The Wrap: Bushfires, Coronavirus & Kaufland Exit

The Wrap: Bushfires, Coronavirus & Kaufland Exit

Weekly Reports | Jan 24 2020

Weekly Broker Wrap: bushfires, coronavirus, Kaufland, building materials, and global wild cards.

-Bushfires increase potential for an RBA rate cut and downgraded economic outlook

-Economic impact of coronavirus dependent on seriousness and duration of outbreak

-Kaufland exit suggests food inflation is likely to persist

-Brokers see value in building materials stocks exposed to the US


By Eva Brocklehurst


The value of insurance claims for the recent catastrophic bushfires is approaching that of the 2009 Black Saturday bushfires. UBS estimates this could drag on Australia’s GDP by -0.25% per quarter for the fourth quarter of 2019 and first quarter of 2020.

The sectors likely to be hit hardest include agriculture, retail, tourism and construction, although the impact is difficult to determine. The federal government has announced a $2bn relief package over three years with an indicative $500m to be spent this financial year. The expected budget surplus of $5bn is unlikely to be at risk.

UBS believes stocks with exposure to retailing, insurance, food & beverage and transport will sustain the largest negative effects while resources, building materials and infrastructure are likely to be marginally affected.

Overall, UBS suspects the bushfires increase the likelihood of an official rate cut from the Reserve Bank of Australia in February and expects a reduction of -25 basis points ahead of the downgrade to the economic outlook in the February statement on monetary policy.


Chinese stocks have fallen over the past two days as market participants become increasingly aware of the potential economic damage of the coronavirus. Ultimately, Commonwealth Bank analysts believe the economic impact will depend on both the seriousness and duration of the outbreak.

So far there is no vaccine for the virus. The situation has been aggravated by hundreds of millions of Chinese travelling around the Lunar New Year between January 24 and January 30. This could accelerate the spread of the virus.

The analysts believe there are some reasons for optimism compared to the SARS outbreak in 2003. SARS caused a temporary recession in Hong Kong because of its heavy reliance on tourism and trade, although the coronavirus outbreak could exacerbate Hong Kong’s recent economic slump caused by the China/US trade dispute and social unrest.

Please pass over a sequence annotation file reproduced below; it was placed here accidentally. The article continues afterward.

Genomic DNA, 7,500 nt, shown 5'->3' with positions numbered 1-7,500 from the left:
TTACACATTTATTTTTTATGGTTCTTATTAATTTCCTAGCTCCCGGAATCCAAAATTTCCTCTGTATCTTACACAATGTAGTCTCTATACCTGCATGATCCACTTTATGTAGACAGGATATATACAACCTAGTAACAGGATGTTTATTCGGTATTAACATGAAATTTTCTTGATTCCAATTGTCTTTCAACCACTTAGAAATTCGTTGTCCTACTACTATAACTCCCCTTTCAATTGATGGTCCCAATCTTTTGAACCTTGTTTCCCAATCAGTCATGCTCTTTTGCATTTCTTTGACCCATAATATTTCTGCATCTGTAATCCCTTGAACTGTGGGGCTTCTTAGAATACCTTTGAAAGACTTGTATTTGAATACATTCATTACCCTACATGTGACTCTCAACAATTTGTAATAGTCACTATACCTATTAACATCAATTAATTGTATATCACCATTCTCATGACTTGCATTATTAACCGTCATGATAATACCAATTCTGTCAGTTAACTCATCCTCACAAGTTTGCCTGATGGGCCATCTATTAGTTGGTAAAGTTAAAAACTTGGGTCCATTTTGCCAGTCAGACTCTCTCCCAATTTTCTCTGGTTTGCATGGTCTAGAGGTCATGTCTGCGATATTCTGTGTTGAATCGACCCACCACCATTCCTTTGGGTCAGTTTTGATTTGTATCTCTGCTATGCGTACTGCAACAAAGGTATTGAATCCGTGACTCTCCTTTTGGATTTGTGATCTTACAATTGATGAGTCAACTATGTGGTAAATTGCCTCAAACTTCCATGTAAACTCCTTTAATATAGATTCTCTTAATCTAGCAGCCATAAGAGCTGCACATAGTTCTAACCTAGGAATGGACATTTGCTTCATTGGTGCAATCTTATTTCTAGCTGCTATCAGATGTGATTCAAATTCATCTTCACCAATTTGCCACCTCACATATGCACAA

However, this time around the most-affected local economies are relatively small. Hubei province, where the outbreak was first noted, accounts for only 4% of national GDP. Secondly, China’s health system has improved since 2003 and experience has been gained in dealing with SARS and the outbreak of bird flu in 2013-14.

The analysts believe the virus will have little direct impact on industrial production and investment because factories and construction sites are likely to be shut during the period. Retail sales and food inflation are the main indicators to watch to measure the impact on consumer spending.

Nomura expects increased downward pressure on China’s growth, particularly in the services sector if the infection rate expands. Despite a large deterioration in the services sector, the analysts agree the adverse impact of SARS was less severe on industrial production, property, exports and fixed asset investment.

The main focus for the near term is around new infections and whether mortality rates change. If not then Nomura expects the market will increasingly shift back to focus on an economic and semi-conductor recovery.

If mortality is worse then markets will focus on what happened with SARS. Back then there was significant selling pressure in equity markets and currencies were sold off against the US dollar while interest-rate curves in Asia flattened.

Under similar conditions, Nomura would expect most of the pressure would be concentrated on the renminbi and Korean won. If infections expand in the region then the Singapore dollar and Thai baht could suffer.

If the disease cannot be contained in the short term, UBS expects China’s retail sales, tourism and travel-related activities will be hit. Forecasts of growth rebounding would then face some downside risk. However, importantly, the broker believes China has learnt valuable lessons from the SARS outbreak.

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